New BGL chief gets down to business

COVID-19 may have brought great disruption to the economy and shifted the needs of industries and employers, but Professor Michael Gilding – new Vice-President and Executive Dean of the College of Business, Government and Law – also sees great opportunity ahead for the different disciplines within his College that are well placed to benefit from such change. “COVID-19 has taught us that dynamic change is now a constant,” he says, “and it’s a necessity to adapt.”

Still riding a whirlwind of activity since his arrival at Flinders University early this month – most of his library is still in his previous home in Melbourne – Professor Gilding faces immediate tasks including completing the Business School accreditation, but he is already looking further afield, to see how the College can best engage in a changing professional and academic environment.

Viewing his College structure as a relatively new entity, he is looking at how to strengthen inter-connections between the different disciplines of Law, Government, Business and Criminology. “I think there is a lot of room to figure out how these disciplines best fit and work together, and to promote that through a cohesive message of what is special about Business, Government, Law and Criminology at Flinders,” says Professor Gilding. “I haven’t come here with a set view of how we should evolve. I have to meet all the people here and learn what our existing strengths are, because what we do depends on the people we’ve got.”

He looks at great strengths that already exist within the College – pointing to Criminology having especially strong national research and industry connectedness, the Jeff Bleich Centre’s timely geo-political positioning, the strongest Government discipline of any SA university, the innovative Law  curricula, and the best student experience of any higher education business course in the state. Now he aims to open fresh lines of communication between different disciplines within the College to explore more innovative collaborative endeavours.

Integral to this exploration of fresh possibilities are monthly DataBlitz events that Professor Gilding has initiated, presenting a speaker from each of four disciplines to collective college meetings. These began last week and will become a regular feature of college life. “The aim in the first instance is to forge a clearer and more cohesive message about our value proposition. The first DataBlitz theme is Innovation, Technology and Industry 4.0 and how that affects each discipline. Being able to address these themes will help us to identify what we stand for and what makes us unique.”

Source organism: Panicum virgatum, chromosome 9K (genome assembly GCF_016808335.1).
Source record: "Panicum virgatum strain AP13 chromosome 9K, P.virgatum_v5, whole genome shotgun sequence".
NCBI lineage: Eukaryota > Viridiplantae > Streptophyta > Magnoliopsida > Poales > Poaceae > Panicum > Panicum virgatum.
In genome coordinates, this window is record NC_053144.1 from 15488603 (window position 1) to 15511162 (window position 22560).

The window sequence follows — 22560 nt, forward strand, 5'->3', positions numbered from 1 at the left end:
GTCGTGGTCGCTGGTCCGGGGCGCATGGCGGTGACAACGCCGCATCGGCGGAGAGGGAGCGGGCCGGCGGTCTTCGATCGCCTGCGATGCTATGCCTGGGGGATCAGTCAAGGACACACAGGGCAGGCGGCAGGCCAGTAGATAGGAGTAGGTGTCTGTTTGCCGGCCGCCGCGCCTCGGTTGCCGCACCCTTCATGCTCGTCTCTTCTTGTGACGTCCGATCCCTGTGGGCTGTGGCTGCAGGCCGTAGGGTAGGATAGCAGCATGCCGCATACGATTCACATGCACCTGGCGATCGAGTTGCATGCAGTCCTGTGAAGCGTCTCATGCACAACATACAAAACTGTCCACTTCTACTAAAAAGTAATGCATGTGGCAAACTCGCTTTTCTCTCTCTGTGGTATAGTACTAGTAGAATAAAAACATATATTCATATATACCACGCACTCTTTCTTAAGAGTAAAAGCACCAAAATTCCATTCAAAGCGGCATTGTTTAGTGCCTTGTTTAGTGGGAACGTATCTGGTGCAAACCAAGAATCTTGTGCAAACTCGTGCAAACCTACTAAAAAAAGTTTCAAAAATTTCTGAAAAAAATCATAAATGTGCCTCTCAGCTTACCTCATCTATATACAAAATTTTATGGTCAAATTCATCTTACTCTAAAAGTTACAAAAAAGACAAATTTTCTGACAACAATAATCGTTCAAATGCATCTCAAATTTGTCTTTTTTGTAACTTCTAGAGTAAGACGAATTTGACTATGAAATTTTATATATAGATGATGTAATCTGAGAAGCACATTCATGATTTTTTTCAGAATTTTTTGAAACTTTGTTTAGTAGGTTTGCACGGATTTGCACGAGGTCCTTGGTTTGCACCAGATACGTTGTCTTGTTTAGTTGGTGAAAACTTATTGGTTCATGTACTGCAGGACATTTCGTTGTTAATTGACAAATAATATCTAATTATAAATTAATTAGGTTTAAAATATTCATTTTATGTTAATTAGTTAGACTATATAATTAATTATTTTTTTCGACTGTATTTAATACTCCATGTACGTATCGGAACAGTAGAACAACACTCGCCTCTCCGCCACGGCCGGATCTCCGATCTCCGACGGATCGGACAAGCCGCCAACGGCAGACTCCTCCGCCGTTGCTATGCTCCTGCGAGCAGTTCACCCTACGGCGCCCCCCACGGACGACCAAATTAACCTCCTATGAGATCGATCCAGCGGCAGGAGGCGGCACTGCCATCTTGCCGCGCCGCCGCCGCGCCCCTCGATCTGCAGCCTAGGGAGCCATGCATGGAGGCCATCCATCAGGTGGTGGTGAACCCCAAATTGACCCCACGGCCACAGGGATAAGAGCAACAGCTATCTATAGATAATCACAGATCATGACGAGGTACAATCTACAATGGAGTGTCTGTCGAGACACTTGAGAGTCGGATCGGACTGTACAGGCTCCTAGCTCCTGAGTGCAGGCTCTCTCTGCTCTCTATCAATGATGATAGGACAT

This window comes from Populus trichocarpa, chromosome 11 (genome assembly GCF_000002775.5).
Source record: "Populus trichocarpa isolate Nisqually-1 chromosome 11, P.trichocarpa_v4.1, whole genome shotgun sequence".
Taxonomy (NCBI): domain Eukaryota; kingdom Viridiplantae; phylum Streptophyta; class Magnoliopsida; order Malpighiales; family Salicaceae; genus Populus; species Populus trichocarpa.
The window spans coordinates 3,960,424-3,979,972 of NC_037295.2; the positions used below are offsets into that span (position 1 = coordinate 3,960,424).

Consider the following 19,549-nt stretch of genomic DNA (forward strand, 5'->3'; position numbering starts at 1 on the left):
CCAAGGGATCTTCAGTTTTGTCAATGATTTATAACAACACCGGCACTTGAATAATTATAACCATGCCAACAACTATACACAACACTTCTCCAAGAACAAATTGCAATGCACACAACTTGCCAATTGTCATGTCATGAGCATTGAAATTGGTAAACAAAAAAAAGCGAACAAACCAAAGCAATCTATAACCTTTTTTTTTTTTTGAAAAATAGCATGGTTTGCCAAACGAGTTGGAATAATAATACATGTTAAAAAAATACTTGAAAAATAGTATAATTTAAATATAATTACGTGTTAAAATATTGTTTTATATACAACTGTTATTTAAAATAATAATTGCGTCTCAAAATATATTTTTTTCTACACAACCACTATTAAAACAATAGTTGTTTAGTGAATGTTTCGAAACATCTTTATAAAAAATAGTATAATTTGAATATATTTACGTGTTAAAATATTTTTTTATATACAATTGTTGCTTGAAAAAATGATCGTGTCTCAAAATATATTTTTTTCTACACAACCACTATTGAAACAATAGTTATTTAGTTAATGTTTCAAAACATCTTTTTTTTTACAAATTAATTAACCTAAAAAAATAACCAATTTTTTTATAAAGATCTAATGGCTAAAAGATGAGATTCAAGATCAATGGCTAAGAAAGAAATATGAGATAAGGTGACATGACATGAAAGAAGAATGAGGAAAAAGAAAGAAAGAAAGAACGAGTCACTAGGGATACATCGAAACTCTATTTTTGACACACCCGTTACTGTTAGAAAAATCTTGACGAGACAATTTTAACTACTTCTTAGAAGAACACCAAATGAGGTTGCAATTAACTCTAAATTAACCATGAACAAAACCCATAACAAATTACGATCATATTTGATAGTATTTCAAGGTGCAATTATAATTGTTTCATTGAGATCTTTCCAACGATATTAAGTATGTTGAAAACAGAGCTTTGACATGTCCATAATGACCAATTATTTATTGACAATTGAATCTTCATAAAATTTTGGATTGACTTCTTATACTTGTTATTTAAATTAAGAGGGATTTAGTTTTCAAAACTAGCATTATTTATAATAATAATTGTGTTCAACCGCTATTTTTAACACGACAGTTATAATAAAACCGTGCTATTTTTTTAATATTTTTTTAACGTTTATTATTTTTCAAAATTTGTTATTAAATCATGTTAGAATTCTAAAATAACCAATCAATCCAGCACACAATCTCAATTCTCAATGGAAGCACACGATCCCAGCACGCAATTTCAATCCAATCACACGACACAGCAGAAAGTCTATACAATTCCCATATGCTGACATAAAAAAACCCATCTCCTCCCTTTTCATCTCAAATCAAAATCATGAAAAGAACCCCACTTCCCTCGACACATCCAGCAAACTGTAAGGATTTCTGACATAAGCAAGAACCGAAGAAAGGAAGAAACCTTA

Professor Gilding sees new opportunities with industry engagement. While defence is already recognised as a powerful and growing industry within South Australia, he also identifies other important SA industries – wine, tourism, events – and is delighted that Flinders has innovative courses engaging specifically with these industries. “Perhaps we reach further, offering executive education and micro-units that are relevant for people who want to upskill or reskill, and that aggregate into graduate certificates, diplomas and Masters qualifications.”

He sees industry-focused courses expanding further. In Business, this will equate to a new pre-experience MBA being offered, with a fast track option of completion within 12 months, that he wants to see in place by next year. “We must look at what is missing from our suite of course offerings, and make sure that we have the right products to ensure relevance and growth.”

In Law, he believes Flinders’ refreshed undergraduate program is now amongst the most innovative law degrees in Australia but says there’s currently a lag in public understanding of this development. “Promotion is the key, so that the value of these courses being unique is understood and makes them sought after.”

He also sees it as crucial to bring teaching, research and industry engagement into equal balance within the College. He looks at the success of programs at Tonsley in this area, and also the uniqueness of the facility across university campuses in Australia – for engaging with business and addressing how jobs are evolving in the new economy. He wants BGL to also tap into this rich vein of possibility. “We have to be talking with industry, government and stakeholders from the moment we start thinking and designing a new course, so that we can be co-creating and co-delivering with them,” says Professor Gilding. “I think there is huge scope for growth across all the disciplines – especially Business. And to grow we need the right courses, that meet student demand, industry and community needs.”

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